“If you have more people looking at a data set, with different sets of experiences, a variety of skill sets and knowledge, well, maybe the collective organization can actually drive a better result,” he says. “If only the data scientists—experts in statistics or experts in high-end programming—have access to the data, you’re limiting the potential impact that you might get. You might get one really, really amazing insight on those data, but imagine if you could have 100 doctors or 1,000 doctors mine those data for their need, for their research. You would have broader collective good. So freedom of data, which might be scary at first, is actually more empowering and will lead to better decisions. Anybody that could answer questions using data should be empowered to have access to those data.”
A Fool’s Gold?
In recent years, an increasing number of healthcare providers have transitioned to EMRs. At the same time, data storage costs continue to decrease. These factors have resulted in an exponential growth in data volumes, with no end in sight.
With all these data to store—and more piling up every day—the questions of how to store them and whether short- and long-term data should be stored in different places are becoming hot-button topics. While there are valid points on both sides, for data-mining purposes the “where” is less important than the “how.” To realize the data’s full value, tools that allow end users to answer questions are needed.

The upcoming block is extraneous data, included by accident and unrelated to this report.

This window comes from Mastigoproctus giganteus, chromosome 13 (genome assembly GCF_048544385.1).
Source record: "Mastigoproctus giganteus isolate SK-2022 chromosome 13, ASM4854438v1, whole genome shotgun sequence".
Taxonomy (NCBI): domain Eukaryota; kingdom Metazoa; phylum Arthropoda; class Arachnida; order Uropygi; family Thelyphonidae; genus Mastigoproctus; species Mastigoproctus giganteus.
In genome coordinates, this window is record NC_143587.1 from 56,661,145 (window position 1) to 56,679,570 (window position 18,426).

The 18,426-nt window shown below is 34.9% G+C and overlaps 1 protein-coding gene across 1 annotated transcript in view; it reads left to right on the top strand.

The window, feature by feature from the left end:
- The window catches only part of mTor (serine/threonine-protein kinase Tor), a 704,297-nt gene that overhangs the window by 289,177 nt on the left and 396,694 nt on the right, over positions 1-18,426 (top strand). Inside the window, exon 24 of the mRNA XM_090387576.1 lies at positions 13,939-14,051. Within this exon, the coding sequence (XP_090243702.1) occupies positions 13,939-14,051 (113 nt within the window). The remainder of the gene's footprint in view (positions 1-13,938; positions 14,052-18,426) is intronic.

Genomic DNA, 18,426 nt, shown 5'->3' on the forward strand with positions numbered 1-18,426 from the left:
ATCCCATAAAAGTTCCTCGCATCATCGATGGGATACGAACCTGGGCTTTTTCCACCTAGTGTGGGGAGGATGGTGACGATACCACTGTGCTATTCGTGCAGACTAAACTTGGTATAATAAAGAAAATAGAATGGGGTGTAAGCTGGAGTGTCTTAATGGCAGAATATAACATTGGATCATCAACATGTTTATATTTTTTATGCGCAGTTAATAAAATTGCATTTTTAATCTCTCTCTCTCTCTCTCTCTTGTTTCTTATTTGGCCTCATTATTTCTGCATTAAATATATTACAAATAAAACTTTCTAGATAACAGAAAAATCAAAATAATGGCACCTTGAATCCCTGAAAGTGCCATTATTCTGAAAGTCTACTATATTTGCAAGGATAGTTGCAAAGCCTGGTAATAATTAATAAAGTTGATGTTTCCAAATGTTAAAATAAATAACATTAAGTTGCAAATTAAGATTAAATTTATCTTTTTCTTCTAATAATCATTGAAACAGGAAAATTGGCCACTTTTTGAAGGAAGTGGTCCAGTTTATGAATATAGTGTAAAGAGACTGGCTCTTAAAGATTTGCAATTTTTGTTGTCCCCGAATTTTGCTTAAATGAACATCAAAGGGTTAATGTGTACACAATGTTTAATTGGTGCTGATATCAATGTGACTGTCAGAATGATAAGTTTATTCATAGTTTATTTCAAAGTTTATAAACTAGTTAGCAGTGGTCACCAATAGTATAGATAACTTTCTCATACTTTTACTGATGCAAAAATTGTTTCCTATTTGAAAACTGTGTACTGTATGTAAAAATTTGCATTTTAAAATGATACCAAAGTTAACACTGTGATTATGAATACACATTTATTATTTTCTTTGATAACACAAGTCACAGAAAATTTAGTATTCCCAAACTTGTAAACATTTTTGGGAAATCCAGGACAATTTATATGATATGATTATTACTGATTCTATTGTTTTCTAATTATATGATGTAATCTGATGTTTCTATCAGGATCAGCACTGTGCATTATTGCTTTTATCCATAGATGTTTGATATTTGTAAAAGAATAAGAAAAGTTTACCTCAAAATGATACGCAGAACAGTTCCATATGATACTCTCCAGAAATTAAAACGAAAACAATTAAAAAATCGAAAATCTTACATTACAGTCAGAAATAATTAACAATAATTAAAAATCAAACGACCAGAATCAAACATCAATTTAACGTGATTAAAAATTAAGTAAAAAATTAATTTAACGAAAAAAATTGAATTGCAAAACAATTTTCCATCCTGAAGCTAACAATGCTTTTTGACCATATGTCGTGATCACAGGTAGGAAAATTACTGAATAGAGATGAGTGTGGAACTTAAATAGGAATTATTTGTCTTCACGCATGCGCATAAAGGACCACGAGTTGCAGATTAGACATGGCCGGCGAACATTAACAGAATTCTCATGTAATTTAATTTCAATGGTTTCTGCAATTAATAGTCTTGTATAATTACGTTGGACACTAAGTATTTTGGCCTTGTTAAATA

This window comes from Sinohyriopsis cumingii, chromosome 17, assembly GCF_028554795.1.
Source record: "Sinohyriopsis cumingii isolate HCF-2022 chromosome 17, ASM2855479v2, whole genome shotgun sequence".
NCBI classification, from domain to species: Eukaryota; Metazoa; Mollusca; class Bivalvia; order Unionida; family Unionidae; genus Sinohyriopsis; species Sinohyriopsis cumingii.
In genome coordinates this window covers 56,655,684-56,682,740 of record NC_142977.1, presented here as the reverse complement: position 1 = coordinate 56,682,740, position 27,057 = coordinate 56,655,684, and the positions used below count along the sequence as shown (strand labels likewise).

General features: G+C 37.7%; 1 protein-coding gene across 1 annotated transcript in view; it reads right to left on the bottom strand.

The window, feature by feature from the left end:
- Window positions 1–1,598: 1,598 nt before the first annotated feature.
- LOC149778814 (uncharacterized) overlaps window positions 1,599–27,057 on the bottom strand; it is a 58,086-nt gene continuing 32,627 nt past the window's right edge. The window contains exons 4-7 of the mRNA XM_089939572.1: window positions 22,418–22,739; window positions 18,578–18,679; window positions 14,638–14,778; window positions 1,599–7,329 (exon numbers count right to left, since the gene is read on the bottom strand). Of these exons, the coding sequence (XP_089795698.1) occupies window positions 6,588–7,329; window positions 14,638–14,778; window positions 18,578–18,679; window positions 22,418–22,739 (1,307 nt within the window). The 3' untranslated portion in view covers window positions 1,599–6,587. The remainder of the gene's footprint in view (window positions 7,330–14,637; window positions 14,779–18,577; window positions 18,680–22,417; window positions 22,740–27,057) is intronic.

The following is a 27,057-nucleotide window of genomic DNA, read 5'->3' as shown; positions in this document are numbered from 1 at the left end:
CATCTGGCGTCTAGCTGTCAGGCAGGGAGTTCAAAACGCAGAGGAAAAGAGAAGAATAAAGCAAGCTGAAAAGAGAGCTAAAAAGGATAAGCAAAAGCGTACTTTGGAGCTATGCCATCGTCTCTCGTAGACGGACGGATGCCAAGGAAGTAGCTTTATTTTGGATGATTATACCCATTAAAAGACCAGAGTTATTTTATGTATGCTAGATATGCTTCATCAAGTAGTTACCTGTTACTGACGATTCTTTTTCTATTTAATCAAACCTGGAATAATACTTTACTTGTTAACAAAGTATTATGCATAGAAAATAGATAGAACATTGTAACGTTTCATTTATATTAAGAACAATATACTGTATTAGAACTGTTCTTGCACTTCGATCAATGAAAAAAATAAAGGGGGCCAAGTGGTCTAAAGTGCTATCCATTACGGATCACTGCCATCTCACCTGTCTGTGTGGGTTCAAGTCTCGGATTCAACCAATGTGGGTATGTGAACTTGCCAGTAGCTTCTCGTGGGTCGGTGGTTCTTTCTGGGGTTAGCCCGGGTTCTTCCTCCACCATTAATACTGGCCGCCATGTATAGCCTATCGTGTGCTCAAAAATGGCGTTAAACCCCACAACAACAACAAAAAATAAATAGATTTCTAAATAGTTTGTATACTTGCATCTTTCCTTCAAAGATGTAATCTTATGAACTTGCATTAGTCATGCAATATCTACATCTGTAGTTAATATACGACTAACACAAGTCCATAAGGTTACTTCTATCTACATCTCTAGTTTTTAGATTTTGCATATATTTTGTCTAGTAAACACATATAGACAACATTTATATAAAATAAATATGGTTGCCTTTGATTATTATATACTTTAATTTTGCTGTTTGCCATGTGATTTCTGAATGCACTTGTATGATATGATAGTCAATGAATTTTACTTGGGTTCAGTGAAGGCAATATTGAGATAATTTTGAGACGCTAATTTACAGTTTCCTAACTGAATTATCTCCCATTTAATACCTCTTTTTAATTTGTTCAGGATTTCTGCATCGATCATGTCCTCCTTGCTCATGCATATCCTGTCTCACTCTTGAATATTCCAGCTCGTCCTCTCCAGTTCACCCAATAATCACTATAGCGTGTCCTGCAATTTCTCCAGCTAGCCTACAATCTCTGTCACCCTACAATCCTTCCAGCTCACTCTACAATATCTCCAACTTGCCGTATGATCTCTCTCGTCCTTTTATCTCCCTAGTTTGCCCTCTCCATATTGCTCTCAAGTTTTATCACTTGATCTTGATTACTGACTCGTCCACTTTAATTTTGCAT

“Think of a nurse or a doctor. They understand the data, but they don’t necessarily have the tools or the means to be able to access those data and to really make sense of it,” Ajenstat says. “And so there’s this dichotomy: There are more data, yet the people who need access to them can’t get to them.”
The types of tools that clinicians need would allow them to access the entire patient record at the point of care. But the data need to be more than just available; they need be in a format that is easily understood. Visualization technologies that allow users to quickly and easily see patient information, such as preexisting conditions, lab reports, medications, and when they were last treated, can help improve patient care.